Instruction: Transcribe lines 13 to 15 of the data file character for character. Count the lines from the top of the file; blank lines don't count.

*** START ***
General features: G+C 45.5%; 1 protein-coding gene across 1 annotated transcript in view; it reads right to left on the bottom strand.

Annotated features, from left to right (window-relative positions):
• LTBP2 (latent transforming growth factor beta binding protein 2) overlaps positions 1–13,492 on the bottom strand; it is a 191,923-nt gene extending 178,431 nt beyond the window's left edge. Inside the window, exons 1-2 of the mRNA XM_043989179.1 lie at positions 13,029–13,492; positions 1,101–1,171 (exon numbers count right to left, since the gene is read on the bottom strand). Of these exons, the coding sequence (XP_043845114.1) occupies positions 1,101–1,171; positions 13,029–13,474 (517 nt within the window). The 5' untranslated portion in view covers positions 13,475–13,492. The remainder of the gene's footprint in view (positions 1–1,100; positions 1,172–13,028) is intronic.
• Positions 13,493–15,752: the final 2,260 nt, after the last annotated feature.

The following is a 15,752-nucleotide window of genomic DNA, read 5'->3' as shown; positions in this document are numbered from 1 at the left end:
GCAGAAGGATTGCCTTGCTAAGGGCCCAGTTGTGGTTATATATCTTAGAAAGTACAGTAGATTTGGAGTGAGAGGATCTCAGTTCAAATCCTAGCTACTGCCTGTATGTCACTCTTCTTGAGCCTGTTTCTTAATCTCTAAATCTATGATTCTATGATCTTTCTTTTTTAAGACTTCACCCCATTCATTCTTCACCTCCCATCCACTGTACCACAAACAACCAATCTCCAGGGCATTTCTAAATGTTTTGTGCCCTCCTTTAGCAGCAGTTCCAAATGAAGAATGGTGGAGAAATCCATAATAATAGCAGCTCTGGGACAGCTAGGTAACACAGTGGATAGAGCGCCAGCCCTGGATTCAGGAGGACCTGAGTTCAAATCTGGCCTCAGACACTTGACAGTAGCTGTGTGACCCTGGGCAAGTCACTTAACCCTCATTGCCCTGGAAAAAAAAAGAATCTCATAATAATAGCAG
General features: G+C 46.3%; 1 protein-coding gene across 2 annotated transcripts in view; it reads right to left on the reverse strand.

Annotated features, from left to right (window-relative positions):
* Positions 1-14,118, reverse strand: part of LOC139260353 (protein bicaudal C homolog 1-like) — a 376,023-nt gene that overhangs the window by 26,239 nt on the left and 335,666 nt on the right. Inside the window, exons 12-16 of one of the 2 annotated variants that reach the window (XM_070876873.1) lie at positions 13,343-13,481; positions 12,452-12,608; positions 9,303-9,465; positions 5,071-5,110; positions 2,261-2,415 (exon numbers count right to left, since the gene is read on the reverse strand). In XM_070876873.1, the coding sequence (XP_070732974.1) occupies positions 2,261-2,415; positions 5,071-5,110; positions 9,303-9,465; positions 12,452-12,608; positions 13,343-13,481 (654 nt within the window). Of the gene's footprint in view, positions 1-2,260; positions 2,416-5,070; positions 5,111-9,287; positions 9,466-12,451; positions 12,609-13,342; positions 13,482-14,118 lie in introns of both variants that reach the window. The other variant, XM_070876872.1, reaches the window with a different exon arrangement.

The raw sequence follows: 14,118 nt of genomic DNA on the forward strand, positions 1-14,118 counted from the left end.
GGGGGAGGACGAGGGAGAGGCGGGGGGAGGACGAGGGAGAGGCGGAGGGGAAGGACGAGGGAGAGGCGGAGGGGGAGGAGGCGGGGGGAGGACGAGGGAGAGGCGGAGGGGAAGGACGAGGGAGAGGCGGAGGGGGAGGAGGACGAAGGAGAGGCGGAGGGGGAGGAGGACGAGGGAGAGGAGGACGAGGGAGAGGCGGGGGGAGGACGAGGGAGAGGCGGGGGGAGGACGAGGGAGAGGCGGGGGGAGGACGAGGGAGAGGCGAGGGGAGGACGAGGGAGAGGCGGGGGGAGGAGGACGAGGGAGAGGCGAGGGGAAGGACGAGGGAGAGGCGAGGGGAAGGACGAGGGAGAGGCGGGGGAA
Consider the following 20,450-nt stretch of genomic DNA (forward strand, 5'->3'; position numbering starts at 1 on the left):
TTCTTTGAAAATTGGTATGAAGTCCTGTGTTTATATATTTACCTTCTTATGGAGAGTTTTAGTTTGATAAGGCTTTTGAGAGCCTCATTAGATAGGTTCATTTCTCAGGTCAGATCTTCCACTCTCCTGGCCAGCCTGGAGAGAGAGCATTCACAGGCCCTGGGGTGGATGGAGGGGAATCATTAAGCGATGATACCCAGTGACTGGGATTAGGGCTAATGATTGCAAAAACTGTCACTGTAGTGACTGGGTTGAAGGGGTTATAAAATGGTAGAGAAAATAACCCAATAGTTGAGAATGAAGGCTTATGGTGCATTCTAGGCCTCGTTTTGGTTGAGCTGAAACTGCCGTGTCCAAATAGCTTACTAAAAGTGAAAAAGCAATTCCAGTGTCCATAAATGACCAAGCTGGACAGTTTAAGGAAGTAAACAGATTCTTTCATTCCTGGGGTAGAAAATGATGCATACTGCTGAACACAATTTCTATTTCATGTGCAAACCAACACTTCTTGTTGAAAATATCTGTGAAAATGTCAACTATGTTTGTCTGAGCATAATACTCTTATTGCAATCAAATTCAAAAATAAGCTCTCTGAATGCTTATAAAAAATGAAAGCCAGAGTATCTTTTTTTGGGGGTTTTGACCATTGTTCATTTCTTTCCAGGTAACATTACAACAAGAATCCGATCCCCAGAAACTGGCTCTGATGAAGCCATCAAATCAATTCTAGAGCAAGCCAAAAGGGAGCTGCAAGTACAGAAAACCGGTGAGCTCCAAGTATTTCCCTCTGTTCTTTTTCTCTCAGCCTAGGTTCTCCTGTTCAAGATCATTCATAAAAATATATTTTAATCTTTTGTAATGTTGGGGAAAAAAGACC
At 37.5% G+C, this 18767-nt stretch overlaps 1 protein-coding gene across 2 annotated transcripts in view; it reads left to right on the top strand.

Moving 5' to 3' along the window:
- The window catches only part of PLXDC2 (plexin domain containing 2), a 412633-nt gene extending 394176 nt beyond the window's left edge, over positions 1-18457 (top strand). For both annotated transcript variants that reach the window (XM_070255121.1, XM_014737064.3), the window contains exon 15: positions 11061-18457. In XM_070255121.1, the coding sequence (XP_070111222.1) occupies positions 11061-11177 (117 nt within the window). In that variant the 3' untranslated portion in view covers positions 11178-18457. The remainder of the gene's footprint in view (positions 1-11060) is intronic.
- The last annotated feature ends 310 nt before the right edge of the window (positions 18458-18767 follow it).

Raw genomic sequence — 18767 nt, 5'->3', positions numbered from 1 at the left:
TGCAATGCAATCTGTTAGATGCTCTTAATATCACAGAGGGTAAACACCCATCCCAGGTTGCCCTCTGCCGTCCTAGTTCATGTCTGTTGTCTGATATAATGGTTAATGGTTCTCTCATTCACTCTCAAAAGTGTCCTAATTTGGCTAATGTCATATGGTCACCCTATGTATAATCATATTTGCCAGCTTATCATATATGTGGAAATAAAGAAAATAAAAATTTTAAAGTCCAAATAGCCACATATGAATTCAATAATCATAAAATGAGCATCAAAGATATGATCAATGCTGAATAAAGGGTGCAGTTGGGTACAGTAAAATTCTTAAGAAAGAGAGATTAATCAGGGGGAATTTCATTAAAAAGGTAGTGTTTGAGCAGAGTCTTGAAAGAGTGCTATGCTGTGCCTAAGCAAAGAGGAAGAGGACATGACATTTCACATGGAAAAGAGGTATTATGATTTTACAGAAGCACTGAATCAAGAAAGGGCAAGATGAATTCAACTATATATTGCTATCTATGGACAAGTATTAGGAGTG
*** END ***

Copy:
TTCTTTGAAAATTGGTATGAAGTCCTGTGTTTATATATTTACCTTCTTATGGAGAGTTTTAGTTTGATAAGGCTTTTGAGAGCCTCATTAGATAGGTTCATTTCTCAGGTCAGATCTTCCACTCTCCTGGCCAGCCTGGAGAGAGAGCATTCACAGGCCCTGGGGTGGATGGAGGGGAATCATTAAGCGATGATACCCAGTGACTGGGATTAGGGCTAATGATTGCAAAAACTGTCACTGTAGTGACTGGGTTGAAGGGGTTATAAAATGGTAGAGAAAATAACCCAATAGTTGAGAATGAAGGCTTATGGTGCATTCTAGGCCTCGTTTTGGTTGAGCTGAAACTGCCGTGTCCAAATAGCTTACTAAAAGTGAAAAAGCAATTCCAGTGTCCATAAATGACCAAGCTGGACAGTTTAAGGAAGTAAACAGATTCTTTCATTCCTGGGGTAGAAAATGATGCATACTGCTGAACACAATTTCTATTTCATGTGCAAACCAACACTTCTTGTTGAAAATATCTGTGAAAATGTCAACTATGTTTGTCTGAGCATAATACTCTTATTGCAATCAAATTCAAAAATAAGCTCTCTGAATGCTTATAAAAAATGAAAGCCAGAGTATCTTTTTTTGGGGGTTTTGACCATTGTTCATTTCTTTCCAGGTAACATTACAACAAGAATCCGATCCCCAGAAACTGGCTCTGATGAAGCCATCAAATCAATTCTAGAGCAAGCCAAAAGGGAGCTGCAAGTACAGAAAACCGGTGAGCTCCAAGTATTTCCCTCTGTTCTTTTTCTCTCAGCCTAGGTTCTCCTGTTCAAGATCATTCATAAAAATATATTTTAATCTTTTGTAATGTTGGGGAAAAAAGACC
At 37.5% G+C, this 18767-nt stretch overlaps 1 protein-coding gene across 2 annotated transcripts in view; it reads left to right on the top strand.

Moving 5' to 3' along the window: